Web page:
Start the intrusion detection process by comparing running processes and services. There are times when a compromise...
By submitting your personal information, you agree that TechTarget and its partners may contact you regarding relevant content, products and special offers.
is fairly simple and can be found by just such a comparison check. The Microsoft Windows Sysinternals tool can be used for listing out processes, services, handles and other types of volatile data useful for incident response. I am going to assume what you're talking about is a server and therefore you cannot do a forensic investigation on the hard drive or storage device. You can, though, dump the contents of memory for use in a forensics investigation using tools such as WinDD or Mdd, but you might want to first start with standard incident response tools. There are commercial forensic tools that will dump volatile data and allow you to take an image of the system remotely.
There are also some system management tools like Ecora Auditor or Microsoft System Center Configuration Manager used for configuration management or patching that can do many of these things and compare a potentially compromised server to a known good system to let you know the differences.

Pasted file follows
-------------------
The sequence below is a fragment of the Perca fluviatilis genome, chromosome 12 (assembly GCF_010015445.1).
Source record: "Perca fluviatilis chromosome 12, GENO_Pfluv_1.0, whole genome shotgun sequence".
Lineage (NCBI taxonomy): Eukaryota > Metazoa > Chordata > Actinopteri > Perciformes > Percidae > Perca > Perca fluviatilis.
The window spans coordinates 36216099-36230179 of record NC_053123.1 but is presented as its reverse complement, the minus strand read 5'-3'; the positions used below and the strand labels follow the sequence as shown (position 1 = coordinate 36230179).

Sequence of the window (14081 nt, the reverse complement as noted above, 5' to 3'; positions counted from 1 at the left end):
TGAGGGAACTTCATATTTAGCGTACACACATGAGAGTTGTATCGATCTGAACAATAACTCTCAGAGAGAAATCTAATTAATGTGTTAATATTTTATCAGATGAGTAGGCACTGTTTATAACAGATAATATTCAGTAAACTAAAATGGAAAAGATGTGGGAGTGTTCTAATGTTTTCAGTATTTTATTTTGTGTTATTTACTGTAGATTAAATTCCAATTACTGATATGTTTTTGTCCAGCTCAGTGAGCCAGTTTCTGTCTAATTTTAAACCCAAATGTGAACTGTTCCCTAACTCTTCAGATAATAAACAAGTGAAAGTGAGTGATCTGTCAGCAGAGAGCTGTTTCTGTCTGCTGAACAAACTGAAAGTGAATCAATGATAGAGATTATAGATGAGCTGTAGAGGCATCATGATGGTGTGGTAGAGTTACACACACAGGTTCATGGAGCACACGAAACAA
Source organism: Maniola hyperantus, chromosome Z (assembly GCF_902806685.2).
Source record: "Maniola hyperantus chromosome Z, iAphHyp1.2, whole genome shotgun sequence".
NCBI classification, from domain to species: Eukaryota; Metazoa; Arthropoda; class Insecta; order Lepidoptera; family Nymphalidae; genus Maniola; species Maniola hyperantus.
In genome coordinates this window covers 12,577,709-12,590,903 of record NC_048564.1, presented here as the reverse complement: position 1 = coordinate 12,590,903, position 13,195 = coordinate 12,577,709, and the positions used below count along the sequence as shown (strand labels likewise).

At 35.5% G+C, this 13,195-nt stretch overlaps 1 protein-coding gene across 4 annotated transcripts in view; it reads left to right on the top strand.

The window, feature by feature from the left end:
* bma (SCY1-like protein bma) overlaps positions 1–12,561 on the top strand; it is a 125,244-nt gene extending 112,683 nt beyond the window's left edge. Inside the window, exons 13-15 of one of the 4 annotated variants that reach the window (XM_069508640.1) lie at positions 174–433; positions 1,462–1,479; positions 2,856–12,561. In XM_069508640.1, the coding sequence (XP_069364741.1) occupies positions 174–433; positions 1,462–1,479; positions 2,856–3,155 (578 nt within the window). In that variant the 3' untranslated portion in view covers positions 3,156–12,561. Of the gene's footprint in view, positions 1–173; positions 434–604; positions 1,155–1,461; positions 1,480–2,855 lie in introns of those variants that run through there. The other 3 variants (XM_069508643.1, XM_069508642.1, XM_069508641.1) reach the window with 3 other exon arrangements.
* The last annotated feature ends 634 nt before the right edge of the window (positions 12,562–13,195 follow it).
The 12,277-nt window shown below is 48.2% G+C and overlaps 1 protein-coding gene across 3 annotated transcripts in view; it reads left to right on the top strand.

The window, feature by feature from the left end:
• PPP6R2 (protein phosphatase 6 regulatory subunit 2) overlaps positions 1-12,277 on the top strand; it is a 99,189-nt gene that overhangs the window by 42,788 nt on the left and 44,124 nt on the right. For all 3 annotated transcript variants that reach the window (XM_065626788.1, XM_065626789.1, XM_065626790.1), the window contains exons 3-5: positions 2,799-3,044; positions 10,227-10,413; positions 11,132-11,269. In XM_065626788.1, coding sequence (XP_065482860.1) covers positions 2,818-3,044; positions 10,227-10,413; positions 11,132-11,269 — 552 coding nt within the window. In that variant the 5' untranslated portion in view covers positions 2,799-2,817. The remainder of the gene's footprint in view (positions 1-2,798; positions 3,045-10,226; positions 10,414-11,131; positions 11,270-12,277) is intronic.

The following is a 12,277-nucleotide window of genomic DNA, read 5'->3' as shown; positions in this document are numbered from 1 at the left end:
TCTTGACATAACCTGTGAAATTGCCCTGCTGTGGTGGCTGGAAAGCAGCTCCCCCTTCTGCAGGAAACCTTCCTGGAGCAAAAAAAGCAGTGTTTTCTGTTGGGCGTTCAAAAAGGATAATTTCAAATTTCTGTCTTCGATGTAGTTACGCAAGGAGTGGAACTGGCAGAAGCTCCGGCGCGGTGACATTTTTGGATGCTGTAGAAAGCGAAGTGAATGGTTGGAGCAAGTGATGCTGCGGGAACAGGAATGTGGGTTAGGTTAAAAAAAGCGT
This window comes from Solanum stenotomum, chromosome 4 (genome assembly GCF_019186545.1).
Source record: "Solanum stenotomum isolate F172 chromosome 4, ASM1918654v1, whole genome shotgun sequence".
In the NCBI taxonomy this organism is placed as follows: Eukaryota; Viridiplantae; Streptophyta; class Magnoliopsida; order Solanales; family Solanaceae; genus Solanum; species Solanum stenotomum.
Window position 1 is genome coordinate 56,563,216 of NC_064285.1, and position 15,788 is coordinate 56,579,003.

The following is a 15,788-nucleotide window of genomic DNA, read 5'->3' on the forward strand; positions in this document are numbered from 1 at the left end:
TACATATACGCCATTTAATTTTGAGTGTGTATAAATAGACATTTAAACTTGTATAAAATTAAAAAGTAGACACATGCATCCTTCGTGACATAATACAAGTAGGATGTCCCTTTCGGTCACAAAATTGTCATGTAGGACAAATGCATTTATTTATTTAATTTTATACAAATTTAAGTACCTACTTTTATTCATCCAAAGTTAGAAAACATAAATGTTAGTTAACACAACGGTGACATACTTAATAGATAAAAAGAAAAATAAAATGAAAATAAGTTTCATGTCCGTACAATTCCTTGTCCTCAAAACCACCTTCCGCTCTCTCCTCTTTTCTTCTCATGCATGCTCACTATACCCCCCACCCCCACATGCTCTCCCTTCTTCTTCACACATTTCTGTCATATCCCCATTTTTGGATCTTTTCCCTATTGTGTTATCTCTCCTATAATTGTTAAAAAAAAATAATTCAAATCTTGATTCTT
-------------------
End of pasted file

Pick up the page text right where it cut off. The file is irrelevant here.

Dig Deeper on Microsoft Windows security
Related Q&A from Nick Lewis
Cross-platform malware enables attackers to leverage their attacks using infected Microsoft Word docs. Expert Nick Lewis explains how the attacks ...continue reading
How was the ATMitch malware able to loot cash machines, then delete itself? Expert Nick Lewis explains how the fileless malware works and how it ...continue reading
DoubleAgent malware is a proof of concept for a zero-day vulnerability that can turn antivirus tools into attack vectors. Expert Nick Lewis explains ...continue reading
Have a question for an expert?
Please add a title for your question
Get answers from a TechTarget expert on whatever's puzzling you.